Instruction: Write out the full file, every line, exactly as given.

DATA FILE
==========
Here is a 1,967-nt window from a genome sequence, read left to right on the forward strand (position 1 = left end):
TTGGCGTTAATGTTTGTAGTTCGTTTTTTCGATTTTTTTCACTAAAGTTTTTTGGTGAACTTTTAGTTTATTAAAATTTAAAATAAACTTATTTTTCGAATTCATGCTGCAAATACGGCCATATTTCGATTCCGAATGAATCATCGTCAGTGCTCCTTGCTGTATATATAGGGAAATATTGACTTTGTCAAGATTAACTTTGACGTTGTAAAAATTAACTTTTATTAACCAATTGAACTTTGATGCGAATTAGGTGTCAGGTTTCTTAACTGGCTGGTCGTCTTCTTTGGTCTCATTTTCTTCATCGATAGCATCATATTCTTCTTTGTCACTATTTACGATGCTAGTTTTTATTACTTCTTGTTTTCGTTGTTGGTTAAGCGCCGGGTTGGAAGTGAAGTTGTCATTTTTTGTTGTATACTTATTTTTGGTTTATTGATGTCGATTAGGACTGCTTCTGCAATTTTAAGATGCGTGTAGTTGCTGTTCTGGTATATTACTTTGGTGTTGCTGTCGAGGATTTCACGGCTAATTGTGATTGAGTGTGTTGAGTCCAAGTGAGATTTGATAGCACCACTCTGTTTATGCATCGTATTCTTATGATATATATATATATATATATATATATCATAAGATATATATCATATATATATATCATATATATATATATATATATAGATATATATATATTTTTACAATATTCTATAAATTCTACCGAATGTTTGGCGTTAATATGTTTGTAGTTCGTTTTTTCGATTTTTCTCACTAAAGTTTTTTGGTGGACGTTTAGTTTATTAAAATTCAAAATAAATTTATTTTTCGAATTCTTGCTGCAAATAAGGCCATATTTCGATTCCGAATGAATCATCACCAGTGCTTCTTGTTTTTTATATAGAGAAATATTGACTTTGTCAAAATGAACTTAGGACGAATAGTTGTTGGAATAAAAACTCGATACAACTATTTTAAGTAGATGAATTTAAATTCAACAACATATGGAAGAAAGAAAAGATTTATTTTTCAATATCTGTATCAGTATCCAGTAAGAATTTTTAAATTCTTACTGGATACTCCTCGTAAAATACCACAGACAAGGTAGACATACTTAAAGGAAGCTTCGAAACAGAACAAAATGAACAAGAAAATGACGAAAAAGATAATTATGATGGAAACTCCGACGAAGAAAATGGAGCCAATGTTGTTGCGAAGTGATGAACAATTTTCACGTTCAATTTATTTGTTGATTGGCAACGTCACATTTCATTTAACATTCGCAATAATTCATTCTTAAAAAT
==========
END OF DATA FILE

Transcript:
Here is a 1,967-nt window from a genome sequence, read left to right on the forward strand (position 1 = left end):
TTGGCGTTAATGTTTGTAGTTCGTTTTTTCGATTTTTTTCACTAAAGTTTTTTGGTGAACTTTTAGTTTATTAAAATTTAAAATAAACTTATTTTTCGAATTCATGCTGCAAATACGGCCATATTTCGATTCCGAATGAATCATCGTCAGTGCTCCTTGCTGTATATATAGGGAAATATTGACTTTGTCAAGATTAACTTTGACGTTGTAAAAATTAACTTTTATTAACCAATTGAACTTTGATGCGAATTAGGTGTCAGGTTTCTTAACTGGCTGGTCGTCTTCTTTGGTCTCATTTTCTTCATCGATAGCATCATATTCTTCTTTGTCACTATTTACGATGCTAGTTTTTATTACTTCTTGTTTTCGTTGTTGGTTAAGCGCCGGGTTGGAAGTGAAGTTGTCATTTTTTGTTGTATACTTATTTTTGGTTTATTGATGTCGATTAGGACTGCTTCTGCAATTTTAAGATGCGTGTAGTTGCTGTTCTGGTATATTACTTTGGTGTTGCTGTCGAGGATTTCACGGCTAATTGTGATTGAGTGTGTTGAGTCCAAGTGAGATTTGATAGCACCACTCTGTTTATGCATCGTATTCTTATGATATATATATATATATATATATATATCATAAGATATATATCATATATATATATCATATATATATATATATATATAGATATATATATATTTTTACAATATTCTATAAATTCTACCGAATGTTTGGCGTTAATATGTTTGTAGTTCGTTTTTTCGATTTTTCTCACTAAAGTTTTTTGGTGGACGTTTAGTTTATTAAAATTCAAAATAAATTTATTTTTCGAATTCTTGCTGCAAATAAGGCCATATTTCGATTCCGAATGAATCATCACCAGTGCTTCTTGTTTTTTATATAGAGAAATATTGACTTTGTCAAAATGAACTTAGGACGAATAGTTGTTGGAATAAAAACTCGATACAACTATTTTAAGTAGATGAATTTAAATTCAACAACATATGGAAGAAAGAAAAGATTTATTTTTCAATATCTGTATCAGTATCCAGTAAGAATTTTTAAATTCTTACTGGATACTCCTCGTAAAATACCACAGACAAGGTAGACATACTTAAAGGAAGCTTCGAAACAGAACAAAATGAACAAGAAAATGACGAAAAAGATAATTATGATGGAAACTCCGACGAAGAAAATGGAGCCAATGTTGTTGCGAAGTGATGAACAATTTTCACGTTCAATTTATTTGTTGATTGGCAACGTCACATTTCATTTAACATTCGCAATAATTCATTCTTAAAAAT